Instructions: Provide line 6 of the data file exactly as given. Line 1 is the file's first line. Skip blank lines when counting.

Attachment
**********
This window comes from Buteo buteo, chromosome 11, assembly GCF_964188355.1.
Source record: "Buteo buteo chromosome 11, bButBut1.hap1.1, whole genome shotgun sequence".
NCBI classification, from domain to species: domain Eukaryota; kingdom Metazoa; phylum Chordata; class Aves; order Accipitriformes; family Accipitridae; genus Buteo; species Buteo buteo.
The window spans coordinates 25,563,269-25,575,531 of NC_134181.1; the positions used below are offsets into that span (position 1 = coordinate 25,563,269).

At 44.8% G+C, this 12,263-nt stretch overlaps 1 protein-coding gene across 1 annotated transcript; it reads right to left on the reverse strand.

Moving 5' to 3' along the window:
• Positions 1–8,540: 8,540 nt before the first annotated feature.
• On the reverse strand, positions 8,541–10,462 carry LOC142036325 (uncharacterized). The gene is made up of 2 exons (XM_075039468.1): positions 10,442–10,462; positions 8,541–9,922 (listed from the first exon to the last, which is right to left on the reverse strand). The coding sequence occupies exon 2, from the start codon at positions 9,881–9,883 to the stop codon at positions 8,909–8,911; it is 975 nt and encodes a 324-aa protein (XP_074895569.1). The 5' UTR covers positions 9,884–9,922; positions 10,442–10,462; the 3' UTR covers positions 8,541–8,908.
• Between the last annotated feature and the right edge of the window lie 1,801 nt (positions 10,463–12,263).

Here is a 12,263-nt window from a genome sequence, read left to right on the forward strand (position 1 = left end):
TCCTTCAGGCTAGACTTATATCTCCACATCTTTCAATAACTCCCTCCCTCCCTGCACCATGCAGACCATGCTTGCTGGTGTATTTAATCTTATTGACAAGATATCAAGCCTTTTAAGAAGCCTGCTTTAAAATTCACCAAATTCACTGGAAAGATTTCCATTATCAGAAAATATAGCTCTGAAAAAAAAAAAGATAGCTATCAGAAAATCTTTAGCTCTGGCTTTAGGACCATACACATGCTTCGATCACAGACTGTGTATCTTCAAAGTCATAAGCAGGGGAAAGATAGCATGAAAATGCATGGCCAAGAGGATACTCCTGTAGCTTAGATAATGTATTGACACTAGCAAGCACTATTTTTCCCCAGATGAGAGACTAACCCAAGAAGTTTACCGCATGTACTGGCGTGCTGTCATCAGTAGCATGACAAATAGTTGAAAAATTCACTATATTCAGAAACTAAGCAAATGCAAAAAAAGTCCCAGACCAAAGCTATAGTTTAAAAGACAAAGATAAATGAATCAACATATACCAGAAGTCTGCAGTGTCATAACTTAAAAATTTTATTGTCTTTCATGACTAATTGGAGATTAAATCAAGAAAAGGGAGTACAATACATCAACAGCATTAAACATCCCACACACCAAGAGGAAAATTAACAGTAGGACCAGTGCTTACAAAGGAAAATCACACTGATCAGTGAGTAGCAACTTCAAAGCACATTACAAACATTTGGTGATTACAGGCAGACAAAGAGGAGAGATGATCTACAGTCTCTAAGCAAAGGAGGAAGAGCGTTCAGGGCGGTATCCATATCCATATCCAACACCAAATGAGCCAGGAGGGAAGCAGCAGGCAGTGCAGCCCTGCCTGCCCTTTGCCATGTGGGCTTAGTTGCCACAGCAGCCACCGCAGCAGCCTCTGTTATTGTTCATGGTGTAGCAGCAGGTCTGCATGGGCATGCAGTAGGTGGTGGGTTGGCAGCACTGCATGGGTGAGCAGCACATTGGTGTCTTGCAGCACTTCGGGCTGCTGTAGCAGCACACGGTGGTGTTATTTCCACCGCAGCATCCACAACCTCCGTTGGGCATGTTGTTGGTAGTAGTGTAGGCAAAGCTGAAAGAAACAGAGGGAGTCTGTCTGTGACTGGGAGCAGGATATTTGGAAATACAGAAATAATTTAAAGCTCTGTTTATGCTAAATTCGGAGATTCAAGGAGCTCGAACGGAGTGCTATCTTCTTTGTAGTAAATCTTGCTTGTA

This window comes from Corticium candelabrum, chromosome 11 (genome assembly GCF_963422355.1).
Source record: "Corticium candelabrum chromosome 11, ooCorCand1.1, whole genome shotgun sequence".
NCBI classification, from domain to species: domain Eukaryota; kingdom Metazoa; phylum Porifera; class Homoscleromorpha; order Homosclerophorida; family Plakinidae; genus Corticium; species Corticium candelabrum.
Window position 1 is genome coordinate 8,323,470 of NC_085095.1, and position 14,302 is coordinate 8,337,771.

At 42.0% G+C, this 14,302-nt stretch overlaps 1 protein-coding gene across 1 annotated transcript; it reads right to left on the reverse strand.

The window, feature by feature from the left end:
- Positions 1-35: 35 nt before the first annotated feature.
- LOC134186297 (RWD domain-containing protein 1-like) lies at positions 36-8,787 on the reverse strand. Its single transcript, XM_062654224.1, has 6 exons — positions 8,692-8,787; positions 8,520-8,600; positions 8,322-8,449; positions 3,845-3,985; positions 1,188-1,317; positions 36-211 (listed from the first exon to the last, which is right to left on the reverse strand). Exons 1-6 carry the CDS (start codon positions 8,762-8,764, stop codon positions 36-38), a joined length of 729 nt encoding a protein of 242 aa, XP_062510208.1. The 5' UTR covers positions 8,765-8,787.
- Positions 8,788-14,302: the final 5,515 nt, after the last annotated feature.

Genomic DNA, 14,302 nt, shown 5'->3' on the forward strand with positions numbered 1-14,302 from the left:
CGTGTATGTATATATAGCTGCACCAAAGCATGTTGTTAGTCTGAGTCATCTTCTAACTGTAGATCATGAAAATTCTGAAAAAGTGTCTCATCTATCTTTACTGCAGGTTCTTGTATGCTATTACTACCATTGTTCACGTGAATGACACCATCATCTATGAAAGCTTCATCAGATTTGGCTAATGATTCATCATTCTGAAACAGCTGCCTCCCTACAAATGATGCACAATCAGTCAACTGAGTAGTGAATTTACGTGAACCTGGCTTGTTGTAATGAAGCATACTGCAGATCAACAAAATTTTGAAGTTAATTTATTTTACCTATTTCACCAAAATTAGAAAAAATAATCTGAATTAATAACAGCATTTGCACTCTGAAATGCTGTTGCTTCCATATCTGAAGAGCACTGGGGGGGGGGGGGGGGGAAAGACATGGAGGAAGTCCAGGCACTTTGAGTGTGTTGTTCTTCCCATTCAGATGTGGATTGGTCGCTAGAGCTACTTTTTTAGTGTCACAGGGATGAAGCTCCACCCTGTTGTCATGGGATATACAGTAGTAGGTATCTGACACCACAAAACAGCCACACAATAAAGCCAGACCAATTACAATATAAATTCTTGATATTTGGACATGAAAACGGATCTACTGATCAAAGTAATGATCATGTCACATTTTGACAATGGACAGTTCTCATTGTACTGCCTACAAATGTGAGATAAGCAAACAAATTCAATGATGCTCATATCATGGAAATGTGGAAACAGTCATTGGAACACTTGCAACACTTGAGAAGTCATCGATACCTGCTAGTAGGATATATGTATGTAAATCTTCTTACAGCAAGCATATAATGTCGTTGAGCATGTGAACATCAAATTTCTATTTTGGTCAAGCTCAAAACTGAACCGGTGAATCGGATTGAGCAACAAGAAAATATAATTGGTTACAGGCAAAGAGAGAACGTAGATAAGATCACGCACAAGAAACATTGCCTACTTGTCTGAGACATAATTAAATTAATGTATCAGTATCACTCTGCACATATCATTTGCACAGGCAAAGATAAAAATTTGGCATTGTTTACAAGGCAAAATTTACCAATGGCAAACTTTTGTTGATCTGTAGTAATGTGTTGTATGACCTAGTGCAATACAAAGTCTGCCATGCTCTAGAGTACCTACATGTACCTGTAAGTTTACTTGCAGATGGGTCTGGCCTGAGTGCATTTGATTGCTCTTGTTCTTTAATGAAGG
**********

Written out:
Moving 5' to 3' along the window: